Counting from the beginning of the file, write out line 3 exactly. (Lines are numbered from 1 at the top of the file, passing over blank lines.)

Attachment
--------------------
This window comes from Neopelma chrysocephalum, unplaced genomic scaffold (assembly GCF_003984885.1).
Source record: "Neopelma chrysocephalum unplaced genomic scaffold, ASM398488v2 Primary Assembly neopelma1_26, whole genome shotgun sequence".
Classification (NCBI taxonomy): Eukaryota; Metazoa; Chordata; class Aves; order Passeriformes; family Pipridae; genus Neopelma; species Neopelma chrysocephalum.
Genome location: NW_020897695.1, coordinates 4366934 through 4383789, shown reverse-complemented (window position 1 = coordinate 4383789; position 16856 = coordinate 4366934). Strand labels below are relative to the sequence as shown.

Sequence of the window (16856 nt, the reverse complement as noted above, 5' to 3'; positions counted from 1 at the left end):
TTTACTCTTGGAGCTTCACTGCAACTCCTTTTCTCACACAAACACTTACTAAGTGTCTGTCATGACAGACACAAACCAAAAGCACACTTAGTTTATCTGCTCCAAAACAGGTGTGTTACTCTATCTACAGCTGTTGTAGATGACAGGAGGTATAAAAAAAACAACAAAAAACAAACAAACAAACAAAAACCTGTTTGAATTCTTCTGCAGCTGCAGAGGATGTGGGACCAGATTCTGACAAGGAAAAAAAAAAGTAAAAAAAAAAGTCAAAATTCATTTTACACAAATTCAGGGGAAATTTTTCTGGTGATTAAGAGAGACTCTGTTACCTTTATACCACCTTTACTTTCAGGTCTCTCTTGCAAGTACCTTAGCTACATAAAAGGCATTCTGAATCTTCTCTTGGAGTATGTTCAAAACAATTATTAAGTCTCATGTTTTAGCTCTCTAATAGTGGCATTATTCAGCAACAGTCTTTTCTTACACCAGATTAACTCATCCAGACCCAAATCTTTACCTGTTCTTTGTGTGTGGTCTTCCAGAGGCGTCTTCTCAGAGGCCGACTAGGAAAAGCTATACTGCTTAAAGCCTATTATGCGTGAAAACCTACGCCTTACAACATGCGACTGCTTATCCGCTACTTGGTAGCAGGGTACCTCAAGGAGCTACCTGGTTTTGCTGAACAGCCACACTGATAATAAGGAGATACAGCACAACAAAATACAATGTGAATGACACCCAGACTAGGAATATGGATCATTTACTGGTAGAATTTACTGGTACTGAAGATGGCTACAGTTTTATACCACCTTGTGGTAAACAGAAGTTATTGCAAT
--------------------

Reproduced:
Classification (NCBI taxonomy): Eukaryota; Metazoa; Chordata; class Aves; order Passeriformes; family Pipridae; genus Neopelma; species Neopelma chrysocephalum.